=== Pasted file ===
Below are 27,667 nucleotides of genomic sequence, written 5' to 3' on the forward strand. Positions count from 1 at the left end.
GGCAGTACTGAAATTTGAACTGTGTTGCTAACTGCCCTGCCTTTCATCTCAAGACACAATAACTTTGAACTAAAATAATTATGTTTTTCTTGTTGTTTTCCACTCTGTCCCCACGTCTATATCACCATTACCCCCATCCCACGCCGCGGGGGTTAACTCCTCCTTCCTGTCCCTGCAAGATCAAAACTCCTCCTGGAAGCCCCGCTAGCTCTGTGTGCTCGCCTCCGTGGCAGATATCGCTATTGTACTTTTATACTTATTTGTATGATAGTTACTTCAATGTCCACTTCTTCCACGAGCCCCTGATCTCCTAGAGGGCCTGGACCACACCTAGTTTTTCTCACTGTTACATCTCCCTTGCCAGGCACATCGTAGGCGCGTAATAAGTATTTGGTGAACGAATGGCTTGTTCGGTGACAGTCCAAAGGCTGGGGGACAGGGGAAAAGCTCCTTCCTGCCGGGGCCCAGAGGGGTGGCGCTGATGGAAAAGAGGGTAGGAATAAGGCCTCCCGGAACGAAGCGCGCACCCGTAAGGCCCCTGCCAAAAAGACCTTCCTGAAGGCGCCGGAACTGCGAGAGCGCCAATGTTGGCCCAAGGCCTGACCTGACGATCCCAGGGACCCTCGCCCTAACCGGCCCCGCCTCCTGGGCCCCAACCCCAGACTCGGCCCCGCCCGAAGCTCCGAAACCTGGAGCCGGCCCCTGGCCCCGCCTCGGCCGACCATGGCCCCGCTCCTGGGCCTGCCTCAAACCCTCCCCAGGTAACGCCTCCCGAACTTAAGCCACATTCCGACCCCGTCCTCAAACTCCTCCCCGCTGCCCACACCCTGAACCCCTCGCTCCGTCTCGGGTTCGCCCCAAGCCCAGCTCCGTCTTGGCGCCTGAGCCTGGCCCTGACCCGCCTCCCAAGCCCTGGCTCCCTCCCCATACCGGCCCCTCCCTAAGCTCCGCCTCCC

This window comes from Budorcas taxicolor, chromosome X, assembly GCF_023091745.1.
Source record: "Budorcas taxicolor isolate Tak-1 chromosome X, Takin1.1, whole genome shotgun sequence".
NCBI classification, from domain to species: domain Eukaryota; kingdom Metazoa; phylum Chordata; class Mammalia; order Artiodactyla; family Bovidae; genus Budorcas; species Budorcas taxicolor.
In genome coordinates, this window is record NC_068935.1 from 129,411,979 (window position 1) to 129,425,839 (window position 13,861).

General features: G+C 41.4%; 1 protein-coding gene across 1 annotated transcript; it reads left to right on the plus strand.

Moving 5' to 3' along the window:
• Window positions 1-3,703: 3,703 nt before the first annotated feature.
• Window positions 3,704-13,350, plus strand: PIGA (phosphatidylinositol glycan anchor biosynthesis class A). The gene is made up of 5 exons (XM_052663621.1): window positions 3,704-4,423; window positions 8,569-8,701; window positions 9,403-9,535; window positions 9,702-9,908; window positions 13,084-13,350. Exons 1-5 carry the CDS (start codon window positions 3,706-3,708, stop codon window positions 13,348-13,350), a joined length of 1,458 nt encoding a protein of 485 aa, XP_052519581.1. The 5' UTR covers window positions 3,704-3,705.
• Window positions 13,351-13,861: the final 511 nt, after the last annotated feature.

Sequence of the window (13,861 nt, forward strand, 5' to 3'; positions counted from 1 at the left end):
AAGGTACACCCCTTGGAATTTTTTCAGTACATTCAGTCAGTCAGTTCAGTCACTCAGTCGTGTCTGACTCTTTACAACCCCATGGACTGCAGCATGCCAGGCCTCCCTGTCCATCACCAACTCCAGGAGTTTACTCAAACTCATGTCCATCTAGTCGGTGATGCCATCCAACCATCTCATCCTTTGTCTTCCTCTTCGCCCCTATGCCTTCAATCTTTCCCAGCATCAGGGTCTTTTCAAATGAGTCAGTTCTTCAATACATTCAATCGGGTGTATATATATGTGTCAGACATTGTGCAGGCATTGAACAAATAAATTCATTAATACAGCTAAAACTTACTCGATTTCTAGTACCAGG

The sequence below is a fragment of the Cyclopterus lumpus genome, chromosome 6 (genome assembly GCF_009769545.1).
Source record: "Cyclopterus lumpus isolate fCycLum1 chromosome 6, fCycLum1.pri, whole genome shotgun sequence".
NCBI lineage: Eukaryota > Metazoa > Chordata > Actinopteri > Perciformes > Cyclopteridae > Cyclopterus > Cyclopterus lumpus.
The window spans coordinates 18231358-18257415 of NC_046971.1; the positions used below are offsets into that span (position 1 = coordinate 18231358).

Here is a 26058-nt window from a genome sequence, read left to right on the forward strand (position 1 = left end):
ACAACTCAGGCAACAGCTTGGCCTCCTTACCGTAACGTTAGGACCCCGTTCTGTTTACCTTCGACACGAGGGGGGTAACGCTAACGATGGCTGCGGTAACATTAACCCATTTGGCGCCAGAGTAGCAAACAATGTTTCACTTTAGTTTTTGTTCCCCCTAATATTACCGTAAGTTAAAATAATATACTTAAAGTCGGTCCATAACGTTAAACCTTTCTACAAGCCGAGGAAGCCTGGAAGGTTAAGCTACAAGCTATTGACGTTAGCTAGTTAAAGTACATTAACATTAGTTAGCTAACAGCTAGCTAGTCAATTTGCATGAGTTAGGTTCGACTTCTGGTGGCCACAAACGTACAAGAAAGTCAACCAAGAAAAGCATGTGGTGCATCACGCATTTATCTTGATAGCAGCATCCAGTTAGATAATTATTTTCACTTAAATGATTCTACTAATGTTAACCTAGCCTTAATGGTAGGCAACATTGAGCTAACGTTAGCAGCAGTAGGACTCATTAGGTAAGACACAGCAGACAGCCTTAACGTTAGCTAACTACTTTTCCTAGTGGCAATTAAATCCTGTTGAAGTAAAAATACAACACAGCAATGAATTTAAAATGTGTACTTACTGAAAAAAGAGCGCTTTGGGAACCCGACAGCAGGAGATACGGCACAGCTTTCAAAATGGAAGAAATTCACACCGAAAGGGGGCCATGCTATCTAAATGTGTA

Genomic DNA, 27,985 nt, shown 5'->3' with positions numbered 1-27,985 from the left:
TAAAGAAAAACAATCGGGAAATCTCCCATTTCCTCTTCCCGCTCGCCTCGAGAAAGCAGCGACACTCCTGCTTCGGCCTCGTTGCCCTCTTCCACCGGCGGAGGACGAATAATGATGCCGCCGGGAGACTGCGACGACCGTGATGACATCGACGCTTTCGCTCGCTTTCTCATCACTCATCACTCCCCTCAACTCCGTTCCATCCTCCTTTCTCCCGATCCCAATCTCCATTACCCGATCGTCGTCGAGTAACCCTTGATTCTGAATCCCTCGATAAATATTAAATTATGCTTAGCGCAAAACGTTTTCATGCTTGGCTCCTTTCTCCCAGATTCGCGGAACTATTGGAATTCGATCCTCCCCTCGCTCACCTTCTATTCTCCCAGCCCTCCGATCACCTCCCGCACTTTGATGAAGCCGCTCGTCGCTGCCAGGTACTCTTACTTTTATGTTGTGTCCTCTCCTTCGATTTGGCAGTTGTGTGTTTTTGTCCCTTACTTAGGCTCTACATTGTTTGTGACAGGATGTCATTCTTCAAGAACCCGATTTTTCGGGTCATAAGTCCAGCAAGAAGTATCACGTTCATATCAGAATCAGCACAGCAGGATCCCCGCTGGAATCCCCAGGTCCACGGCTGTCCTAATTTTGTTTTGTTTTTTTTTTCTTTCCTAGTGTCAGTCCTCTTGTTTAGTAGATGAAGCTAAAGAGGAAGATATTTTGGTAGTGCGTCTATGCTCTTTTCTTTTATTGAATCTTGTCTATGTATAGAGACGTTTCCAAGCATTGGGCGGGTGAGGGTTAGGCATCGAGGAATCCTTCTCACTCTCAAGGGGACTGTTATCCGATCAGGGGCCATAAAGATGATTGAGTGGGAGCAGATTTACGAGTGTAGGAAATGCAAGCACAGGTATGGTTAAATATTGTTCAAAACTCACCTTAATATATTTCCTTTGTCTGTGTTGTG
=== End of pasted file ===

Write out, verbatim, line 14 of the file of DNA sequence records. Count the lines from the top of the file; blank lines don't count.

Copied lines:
The sequence below is a fragment of the Cyclopterus lumpus genome, chromosome 6 (genome assembly GCF_009769545.1).